Quite a few possibilities! Just think of them as different flavours, and the sound that you prefer to use at any one point is entirely down to your own creative choice.

Just one final thing: there's a well-known trick you can use with the Blues scale (or the Minor Pentatonic scale). Normally you play an A Blues scale over a blues in A. For a softer, more country-rock type sound just keep the fingering the same but move the whole scale pattern down 3 frets on the guitar, i.e. play an F# Blues scale (or F# Minor Pentatonic) over an A Blues.

You can use this trick to follow the chords as they change - F# Blues scale over A7, B Blues Scale over D7 and C# Blues Scale over E7 - or you can just use the F# Blues Scale throughout the whole A Blues sequence.

Hope this has clarified things a bit, Robin, and given you a few different options to explore. If it's OK with you I may add your message and this reply to the website at some point, as I'm sure others will find your questions interesting. I'll refer to you simply as 'Robin' and won't show your email address.

Best wishes, and good luck with your playing,

Tony Oreshko

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Question 10

This is a question from Terry about soloing over sequences such as those found in Django's 'Daphne'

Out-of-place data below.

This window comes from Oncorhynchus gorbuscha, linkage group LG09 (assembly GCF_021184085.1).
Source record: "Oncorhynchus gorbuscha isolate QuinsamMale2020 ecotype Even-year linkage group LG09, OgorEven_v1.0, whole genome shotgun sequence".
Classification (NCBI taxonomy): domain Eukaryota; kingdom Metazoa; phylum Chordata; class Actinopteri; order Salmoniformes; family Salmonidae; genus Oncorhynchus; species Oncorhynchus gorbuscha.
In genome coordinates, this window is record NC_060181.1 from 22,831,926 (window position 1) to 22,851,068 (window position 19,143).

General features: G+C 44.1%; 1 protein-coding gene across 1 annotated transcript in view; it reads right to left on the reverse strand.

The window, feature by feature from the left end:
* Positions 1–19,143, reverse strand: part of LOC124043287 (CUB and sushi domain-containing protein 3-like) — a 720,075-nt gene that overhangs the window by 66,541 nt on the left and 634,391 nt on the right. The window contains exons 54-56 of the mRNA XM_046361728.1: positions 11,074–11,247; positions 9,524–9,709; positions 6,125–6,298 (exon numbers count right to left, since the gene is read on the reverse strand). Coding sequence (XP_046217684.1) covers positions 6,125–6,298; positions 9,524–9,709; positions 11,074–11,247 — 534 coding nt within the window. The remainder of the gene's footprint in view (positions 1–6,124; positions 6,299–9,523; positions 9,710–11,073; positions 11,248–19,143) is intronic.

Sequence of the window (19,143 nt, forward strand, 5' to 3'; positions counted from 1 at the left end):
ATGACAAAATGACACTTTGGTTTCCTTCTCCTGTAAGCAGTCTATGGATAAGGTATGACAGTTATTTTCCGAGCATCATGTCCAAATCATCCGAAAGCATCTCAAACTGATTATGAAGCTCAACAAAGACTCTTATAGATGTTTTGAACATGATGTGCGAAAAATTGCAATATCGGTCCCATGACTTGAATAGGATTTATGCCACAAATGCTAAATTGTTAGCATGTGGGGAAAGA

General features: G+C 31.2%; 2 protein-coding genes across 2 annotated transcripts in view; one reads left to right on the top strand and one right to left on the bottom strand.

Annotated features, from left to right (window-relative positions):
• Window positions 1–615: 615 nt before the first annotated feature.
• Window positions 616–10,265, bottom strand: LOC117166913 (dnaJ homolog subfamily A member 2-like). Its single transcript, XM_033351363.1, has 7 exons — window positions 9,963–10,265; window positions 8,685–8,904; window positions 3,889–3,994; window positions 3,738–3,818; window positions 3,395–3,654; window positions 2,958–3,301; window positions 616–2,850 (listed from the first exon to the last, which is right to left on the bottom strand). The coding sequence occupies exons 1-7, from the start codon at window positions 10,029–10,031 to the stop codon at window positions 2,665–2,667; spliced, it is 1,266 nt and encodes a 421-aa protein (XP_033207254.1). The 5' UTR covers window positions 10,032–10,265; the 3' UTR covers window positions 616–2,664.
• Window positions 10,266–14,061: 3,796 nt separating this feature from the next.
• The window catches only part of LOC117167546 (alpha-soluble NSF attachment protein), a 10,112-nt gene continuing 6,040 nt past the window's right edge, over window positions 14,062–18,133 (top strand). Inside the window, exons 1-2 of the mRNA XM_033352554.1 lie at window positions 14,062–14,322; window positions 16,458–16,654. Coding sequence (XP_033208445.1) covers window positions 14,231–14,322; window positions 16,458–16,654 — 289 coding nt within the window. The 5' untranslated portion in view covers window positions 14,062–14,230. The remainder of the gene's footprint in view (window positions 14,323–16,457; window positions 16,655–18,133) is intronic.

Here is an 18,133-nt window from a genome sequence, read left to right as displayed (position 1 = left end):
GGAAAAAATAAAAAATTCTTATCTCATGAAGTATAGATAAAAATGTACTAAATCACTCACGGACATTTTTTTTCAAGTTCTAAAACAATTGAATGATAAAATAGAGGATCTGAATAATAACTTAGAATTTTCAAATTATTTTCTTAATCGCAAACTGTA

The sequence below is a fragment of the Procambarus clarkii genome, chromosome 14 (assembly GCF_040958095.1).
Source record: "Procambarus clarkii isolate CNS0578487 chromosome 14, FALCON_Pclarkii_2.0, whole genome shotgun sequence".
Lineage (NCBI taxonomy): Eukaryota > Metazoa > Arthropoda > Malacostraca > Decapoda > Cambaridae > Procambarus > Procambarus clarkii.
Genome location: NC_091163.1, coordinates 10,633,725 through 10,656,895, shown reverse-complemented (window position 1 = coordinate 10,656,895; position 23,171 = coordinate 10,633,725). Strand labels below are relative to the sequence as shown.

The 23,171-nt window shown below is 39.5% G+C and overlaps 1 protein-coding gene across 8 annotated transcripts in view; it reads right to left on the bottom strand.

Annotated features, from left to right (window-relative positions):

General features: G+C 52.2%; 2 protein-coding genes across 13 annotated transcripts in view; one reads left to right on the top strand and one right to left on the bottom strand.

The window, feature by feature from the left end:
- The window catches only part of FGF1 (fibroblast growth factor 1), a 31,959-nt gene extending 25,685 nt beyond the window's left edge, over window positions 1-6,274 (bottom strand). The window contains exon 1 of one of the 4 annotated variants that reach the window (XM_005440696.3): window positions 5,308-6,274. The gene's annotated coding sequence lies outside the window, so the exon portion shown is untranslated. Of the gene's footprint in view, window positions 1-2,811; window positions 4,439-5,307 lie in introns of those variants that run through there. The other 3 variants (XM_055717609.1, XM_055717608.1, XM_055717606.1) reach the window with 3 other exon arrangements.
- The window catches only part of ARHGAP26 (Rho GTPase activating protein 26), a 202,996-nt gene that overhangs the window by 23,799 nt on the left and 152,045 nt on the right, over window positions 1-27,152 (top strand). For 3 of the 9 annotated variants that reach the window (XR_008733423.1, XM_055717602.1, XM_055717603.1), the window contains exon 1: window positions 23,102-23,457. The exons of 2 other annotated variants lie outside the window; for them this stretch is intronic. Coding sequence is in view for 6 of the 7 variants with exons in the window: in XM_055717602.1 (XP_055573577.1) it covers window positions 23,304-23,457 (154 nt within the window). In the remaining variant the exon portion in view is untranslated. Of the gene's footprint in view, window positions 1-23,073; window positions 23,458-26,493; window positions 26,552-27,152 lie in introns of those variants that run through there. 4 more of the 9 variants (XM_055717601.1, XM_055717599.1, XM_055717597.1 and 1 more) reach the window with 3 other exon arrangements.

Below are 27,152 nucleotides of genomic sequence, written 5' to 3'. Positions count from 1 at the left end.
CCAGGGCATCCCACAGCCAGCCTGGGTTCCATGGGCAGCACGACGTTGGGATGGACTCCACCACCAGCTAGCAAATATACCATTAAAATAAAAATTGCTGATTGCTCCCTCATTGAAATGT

Hi Tony, thanks once again for such an informative and helpful site - just what the doctor ordered. A question if I may - what would you suggest for improvising over a typical cycle of fifths movement as per 'Daphne' (D-Bmin-Em-A7) etc? I think in one recording Django used D, G and Amin arpeggios in the opening solo passage and I'd like to know how this works and why! Is it something to do with the I-IV-V type progression? Best Regards, Terry

Tony Oreshko replies:

Hi Terry,

Thanks for that - always pleased to know the stuff has been of some help! Re: the Daphne question, see if this explanation is of any use to you:

Taking any major scale, you can build chords (triads, 7th chords etc) using each note of the scale in turn as a root note for the chord.

Here are the 7th chords built on the notes of a C major scale. These chords have been built using only the notes from the C scale (C D E F G A B):

Fig 1

Cmaj7 Dm7 Em7 Fmaj7 G7 Am7 Bm7b5

Now here's exactly the same pattern in the key of D major. Similarly, these chords have been built using only the notes from the D scale (D E F# G A B C#):

Fig 2

Dmaj7 Em7 F#m7 Gmaj7 A7 Bm7 C#m7b5

Notice how the 7 chords built on the different scale steps always follow the same pattern, no matter what key we're in, i.e.

chords 1 and 4 are maj7
chords 2, 3 and 6 are m7
chord 5 is always a dominant 7th
chord 7 is a m7b5

If we now take a chord progression like this:

Fig 3